One of the most popular posts I have written on Freedomreeves.com was “PING: The Dating Queue.” It seems that people were intrigued with the idea that there is a process by which people are given energy and attention in someone’s life, even though we all do it ourselves on some level. Currently we have so many ways of communicating and staying in touch with people that true breaks in connections are more difficult to make, and often have to be made by explicitly cutting someone off. Without this, someone we delete from our phone is still a facebook friend, Twitter follower or has our email address. Because of this, it has become easier to maintain half-hearted connections with people, and somewhat more difficult to tell whether someone who is reaching out to us truly values us. For this, there is no technology that can replace your gut. If someone isn’t kosher, don’t ignore that voice that tells you so.
As I become older I am delighted that the cliche’ appears to be true: I am also becoming wiser. I dated someone for a couple of weeks towards the end of last year. Without going into much detail, it became clear after a couple of days that something was off. At the time I wasn’t sure if it was the individual or if it was exclusive to our dynamic, but something didn’t feel right. I felt unsettled. Leary. The “stomach flip” that some women talk about (which is just a physical manifestation of not being sure where you stand with someone, in my opinion), didn’t excite me, it annoyed me. So when he told me that he wanted to re-connect with an ex-girlfriend, I stopped waiting for additional evidence and took the out. I sincerely thanked him for his honest and suggested that we both keep it moving. My delight about my decisiveness was matched only by my amusement at his genuine surprise that I wanted to stop seeing him. (Sidenote: Women, are you really letting dudes queue you up like this? If a man says that he wants to see an ex-girlfriend, is there any other appropriate response but to exit stage left?).
A couple of weeks later, the random calls and text messages started. He wanted to “hang out” with me, “get to know” me better, “make sure” I wasn’t angry with him. I thought it was a classic “don’t know what you’ve got ’til it’s gone” situation, but upon closer examination, and a quick ego check, I realized that I was dealing with another queue. Not a dating queue, but a post-dating queue. For reasons even he couldn’t articulate, he wanted to keep me around as an option. Being mad at him would mean that I wasn’t an option. Not maintaining contact with him meant that I wasn’t an option. I wasn’t just dealing with someone who at best was mildly self-centered and at worse, was severely narcissistic, I was dealing with a hoarder. Relationship hoarders are difficult to spot because their intentions seem good-natured enough. They want to “remain friends,” “catch up,” or some other method of making sure that they retain some of your attention. Relationship hoarders are different from relationship collectors. Collectors are conscientious about not only having an abundance and variety of relationships, but having quality relationships as well. Hoarders, on the other hand, keep things that clearly have no purpose and no value out of fear that one day, they will need something. If you’ve see shows like A&E’s “Hoarders,” you know the problem with this logic. Even if hoarders do keep something useful, when they needs it, they won’t be able to find it in the mess and clutter they have made. The same is true for relationship hoarders.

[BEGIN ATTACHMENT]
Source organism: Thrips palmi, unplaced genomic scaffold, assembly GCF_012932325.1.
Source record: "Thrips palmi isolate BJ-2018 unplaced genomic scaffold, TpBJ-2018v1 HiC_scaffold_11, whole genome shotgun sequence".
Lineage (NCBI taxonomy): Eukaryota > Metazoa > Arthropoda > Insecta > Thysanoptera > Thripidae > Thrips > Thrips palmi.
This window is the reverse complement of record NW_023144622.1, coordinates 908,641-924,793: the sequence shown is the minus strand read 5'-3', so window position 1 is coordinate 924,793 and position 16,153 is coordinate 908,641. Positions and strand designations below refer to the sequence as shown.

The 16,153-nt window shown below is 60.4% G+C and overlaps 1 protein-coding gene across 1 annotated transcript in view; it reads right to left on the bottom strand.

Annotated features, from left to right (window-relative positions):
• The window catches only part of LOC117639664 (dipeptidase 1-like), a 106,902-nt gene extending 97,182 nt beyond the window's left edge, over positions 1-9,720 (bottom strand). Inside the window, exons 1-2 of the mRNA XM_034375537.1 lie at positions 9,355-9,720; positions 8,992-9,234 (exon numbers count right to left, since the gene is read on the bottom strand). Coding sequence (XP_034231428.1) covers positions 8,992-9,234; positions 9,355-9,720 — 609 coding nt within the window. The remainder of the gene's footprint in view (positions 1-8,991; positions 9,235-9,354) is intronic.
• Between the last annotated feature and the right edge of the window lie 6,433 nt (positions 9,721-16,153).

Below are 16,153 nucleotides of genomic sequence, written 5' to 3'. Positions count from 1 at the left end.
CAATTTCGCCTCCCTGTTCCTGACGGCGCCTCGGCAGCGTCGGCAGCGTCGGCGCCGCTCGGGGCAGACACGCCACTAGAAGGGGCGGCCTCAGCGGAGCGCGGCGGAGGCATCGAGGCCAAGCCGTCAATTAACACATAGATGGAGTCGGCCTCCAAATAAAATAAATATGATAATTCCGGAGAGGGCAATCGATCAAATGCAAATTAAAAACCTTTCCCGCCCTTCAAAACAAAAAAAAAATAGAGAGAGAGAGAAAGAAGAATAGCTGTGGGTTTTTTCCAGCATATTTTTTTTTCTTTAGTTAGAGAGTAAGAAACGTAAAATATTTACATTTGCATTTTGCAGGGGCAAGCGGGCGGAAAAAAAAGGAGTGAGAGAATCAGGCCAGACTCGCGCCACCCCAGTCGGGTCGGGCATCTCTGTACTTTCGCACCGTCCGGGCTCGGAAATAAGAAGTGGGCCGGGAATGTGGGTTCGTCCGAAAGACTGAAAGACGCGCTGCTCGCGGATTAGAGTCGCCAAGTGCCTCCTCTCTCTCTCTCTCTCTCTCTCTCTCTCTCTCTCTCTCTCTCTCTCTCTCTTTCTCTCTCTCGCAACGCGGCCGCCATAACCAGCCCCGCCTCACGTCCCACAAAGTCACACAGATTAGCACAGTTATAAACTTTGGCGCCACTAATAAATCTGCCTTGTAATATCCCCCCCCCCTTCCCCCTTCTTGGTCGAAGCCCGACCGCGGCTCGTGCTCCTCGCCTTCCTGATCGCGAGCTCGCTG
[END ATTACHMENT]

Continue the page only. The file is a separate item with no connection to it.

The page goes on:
So other than trusting your gut, how can you tell when someone is trying to hoard your attention for a rainy day?
- Be honest about the relationship you had. Was there a real connection, a real friendship? If there wasn’t one during the relationship, there won’t be one after it is over.
- Was the person a good friend? So say you did feel a connection with the person. Did the person treat you well? Did you treat them well? Again, if the answer to either question is no, it’s not going to change now.
- Is there disparity in the attention they gave you before and the attention they give you now? Have you ever had a situation where someone who was pretty indifferent about you is suddenly foaming at the month to make a connection with you? This is a red flag.
- Is there something tangible that someone would have to gain out of having a relationship with you? Don’t sell yourself short here. If think you don’t have anything that someone would use you for, think again. Do you have other good, peaceful friendships? A good relationship with your family? Professional connections? Do you have a skill that is uncommon in the hoarder’s life? They may be keeping you around for that purpose.
I must end by saying that I don’t advocate living a guarded life. Living out of fear of being used is not living. Loving freely is the only way to truly protect oneself from harmful relationships. That is why it’s so important to make your gut stronger by trusting it, and by focusing on the relationships that you do want. For me, this post is the last time I’m going to think about this particular situation. I have real friends that are much more deserving of my time.